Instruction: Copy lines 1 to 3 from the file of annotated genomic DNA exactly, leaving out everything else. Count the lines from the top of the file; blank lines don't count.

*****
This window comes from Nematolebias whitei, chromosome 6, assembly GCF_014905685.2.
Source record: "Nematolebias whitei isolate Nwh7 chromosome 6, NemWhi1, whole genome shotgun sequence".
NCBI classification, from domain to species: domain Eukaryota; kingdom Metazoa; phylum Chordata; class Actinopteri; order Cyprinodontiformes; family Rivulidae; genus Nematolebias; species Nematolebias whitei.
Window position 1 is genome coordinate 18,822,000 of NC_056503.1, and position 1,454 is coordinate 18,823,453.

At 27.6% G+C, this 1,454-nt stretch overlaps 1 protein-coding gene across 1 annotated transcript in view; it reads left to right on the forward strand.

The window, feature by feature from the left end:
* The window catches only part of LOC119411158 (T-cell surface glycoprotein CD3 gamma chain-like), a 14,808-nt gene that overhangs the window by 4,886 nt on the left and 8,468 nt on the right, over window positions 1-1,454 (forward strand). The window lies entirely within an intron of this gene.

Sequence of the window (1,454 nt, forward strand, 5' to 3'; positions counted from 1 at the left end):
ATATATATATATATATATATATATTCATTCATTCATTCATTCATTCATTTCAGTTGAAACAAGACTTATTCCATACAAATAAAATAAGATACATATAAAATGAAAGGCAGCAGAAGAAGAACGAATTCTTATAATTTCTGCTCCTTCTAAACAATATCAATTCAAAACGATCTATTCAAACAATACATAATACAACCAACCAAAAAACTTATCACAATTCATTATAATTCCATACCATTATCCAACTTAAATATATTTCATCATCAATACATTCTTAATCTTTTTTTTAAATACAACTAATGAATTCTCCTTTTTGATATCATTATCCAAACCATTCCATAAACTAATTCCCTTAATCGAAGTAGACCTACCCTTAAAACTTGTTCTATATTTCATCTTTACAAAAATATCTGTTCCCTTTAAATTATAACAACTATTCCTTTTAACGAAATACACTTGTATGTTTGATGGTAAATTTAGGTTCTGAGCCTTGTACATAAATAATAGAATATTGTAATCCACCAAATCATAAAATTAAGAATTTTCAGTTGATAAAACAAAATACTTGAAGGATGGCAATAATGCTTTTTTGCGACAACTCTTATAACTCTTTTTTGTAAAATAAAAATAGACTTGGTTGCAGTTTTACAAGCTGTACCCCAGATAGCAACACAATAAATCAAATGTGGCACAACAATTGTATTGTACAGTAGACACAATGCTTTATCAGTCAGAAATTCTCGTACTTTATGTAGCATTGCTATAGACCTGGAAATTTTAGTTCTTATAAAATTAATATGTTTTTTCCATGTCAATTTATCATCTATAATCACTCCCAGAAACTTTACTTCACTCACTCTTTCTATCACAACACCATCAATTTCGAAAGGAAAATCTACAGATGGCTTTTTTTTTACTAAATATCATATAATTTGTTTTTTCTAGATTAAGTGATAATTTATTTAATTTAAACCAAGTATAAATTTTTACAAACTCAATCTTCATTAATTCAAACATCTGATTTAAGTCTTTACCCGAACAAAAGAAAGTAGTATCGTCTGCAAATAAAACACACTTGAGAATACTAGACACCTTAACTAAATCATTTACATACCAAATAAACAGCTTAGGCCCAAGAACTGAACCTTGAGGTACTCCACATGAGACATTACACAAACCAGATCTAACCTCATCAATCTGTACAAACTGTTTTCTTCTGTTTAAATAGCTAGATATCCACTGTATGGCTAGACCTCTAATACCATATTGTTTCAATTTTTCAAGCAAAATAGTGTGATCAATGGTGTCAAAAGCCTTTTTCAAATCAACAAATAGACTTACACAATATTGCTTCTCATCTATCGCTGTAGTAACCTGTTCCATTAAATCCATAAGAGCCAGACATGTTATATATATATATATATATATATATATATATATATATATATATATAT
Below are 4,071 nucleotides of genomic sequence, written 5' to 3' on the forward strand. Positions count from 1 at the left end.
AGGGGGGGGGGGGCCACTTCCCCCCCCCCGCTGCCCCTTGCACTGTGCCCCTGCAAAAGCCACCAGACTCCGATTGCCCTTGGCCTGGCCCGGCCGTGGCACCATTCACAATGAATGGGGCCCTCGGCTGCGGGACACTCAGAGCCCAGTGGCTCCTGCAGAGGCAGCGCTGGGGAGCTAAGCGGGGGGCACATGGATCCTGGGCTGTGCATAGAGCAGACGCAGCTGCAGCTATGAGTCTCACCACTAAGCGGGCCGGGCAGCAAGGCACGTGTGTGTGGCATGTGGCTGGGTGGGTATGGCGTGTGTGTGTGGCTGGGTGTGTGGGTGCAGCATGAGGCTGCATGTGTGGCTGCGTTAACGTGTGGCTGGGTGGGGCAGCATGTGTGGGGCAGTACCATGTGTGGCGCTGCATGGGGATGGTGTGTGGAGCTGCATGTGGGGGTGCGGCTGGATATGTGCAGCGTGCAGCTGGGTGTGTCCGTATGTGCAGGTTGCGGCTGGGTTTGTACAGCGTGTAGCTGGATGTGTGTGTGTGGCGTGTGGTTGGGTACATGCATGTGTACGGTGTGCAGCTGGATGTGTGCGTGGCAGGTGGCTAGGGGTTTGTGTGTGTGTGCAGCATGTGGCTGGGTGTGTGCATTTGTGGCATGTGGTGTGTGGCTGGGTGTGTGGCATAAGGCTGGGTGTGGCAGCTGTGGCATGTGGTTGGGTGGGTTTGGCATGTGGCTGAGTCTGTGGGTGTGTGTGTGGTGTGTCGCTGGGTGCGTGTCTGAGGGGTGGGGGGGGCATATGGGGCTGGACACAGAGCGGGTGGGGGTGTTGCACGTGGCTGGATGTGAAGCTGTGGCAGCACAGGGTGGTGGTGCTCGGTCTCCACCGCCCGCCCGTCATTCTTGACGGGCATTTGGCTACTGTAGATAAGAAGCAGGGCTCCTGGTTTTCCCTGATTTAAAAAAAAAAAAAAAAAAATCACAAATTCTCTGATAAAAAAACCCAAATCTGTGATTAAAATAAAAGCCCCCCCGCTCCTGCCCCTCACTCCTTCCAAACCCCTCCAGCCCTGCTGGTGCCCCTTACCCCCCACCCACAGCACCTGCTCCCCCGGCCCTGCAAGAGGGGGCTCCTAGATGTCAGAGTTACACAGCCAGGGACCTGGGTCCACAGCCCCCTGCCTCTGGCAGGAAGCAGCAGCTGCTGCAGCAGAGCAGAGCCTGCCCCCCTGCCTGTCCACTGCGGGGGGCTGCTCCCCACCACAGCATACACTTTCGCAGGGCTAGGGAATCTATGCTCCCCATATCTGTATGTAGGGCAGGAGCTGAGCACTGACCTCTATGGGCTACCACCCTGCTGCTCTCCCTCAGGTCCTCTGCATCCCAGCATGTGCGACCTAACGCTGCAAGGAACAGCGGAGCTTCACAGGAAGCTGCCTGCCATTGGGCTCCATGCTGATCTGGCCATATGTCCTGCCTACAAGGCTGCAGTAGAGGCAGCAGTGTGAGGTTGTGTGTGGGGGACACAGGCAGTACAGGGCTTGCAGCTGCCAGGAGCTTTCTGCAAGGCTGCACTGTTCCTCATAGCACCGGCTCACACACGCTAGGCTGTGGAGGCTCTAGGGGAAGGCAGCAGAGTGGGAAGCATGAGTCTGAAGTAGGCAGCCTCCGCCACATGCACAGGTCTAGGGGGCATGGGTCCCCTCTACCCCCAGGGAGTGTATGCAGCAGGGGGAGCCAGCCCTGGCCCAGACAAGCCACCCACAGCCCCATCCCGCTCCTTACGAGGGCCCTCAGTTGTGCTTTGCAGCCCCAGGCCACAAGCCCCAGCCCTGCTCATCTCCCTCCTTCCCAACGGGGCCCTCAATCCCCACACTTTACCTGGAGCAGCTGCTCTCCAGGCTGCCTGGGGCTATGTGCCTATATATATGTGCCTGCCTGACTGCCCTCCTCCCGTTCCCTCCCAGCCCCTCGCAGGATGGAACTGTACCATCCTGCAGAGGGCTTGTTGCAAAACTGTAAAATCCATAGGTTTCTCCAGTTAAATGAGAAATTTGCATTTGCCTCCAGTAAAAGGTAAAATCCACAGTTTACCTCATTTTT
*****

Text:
This window comes from Nematolebias whitei, chromosome 6, assembly GCF_014905685.2.
Source record: "Nematolebias whitei isolate Nwh7 chromosome 6, NemWhi1, whole genome shotgun sequence".
NCBI classification, from domain to species: domain Eukaryota; kingdom Metazoa; phylum Chordata; class Actinopteri; order Cyprinodontiformes; family Rivulidae; genus Nematolebias; species Nematolebias whitei.